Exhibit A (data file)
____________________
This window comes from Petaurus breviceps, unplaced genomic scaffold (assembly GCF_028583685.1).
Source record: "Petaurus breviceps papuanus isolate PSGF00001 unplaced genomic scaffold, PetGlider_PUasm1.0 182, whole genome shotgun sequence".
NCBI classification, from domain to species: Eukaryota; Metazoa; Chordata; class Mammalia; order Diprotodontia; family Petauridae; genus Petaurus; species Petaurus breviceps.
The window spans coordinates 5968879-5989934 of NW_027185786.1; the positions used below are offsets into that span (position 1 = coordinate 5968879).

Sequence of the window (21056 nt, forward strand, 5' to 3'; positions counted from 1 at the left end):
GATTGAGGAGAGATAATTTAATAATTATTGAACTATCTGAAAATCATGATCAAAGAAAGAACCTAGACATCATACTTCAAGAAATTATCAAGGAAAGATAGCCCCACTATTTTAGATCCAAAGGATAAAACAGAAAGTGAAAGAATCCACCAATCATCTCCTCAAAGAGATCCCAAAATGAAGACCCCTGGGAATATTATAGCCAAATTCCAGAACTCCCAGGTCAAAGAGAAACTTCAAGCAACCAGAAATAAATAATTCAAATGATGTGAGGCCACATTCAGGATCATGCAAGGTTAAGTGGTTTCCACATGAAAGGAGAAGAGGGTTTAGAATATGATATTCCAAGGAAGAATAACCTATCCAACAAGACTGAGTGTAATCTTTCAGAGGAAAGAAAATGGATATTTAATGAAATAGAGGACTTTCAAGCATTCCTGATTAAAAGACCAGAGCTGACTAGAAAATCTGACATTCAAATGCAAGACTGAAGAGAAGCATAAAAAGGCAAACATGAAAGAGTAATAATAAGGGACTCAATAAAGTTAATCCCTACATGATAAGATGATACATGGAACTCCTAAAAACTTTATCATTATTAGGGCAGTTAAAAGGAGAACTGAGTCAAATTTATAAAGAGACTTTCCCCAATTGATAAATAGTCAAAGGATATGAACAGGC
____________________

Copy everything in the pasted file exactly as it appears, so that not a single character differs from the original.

This window comes from Petaurus breviceps, unplaced genomic scaffold (assembly GCF_028583685.1).
Source record: "Petaurus breviceps papuanus isolate PSGF00001 unplaced genomic scaffold, PetGlider_PUasm1.0 182, whole genome shotgun sequence".
NCBI classification, from domain to species: Eukaryota; Metazoa; Chordata; class Mammalia; order Diprotodontia; family Petauridae; genus Petaurus; species Petaurus breviceps.
The window spans coordinates 5968879-5989934 of NW_027185786.1; the positions used below are offsets into that span (position 1 = coordinate 5968879).

Sequence of the window (21056 nt, forward strand, 5' to 3'; positions counted from 1 at the left end):
GATTGAGGAGAGATAATTTAATAATTATTGAACTATCTGAAAATCATGATCAAAGAAAGAACCTAGACATCATACTTCAAGAAATTATCAAGGAAAGATAGCCCCACTATTTTAGATCCAAAGGATAAAACAGAAAGTGAAAGAATCCACCAATCATCTCCTCAAAGAGATCCCAAAATGAAGACCCCTGGGAATATTATAGCCAAATTCCAGAACTCCCAGGTCAAAGAGAAACTTCAAGCAACCAGAAATAAATAATTCAAATGATGTGAGGCCACATTCAGGATCATGCAAGGTTAAGTGGTTTCCACATGAAAGGAGAAGAGGGTTTAGAATATGATATTCCAAGGAAGAATAACCTATCCAACAAGACTGAGTGTAATCTTTCAGAGGAAAGAAAATGGATATTTAATGAAATAGAGGACTTTCAAGCATTCCTGATTAAAAGACCAGAGCTGACTAGAAAATCTGACATTCAAATGCAAGACTGAAGAGAAGCATAAAAAGGCAAACATGAAAGAGTAATAATAAGGGACTCAATAAAGTTAATCCCTACATGATAAGATGATACATGGAACTCCTAAAAACTTTATCATTATTAGGGCAGTTAAAAGGAGAACTGAGTCAAATTTATAAAGAGACTTTCCCCAATTGATAAATAGTCAAAGGATATGAACAGGC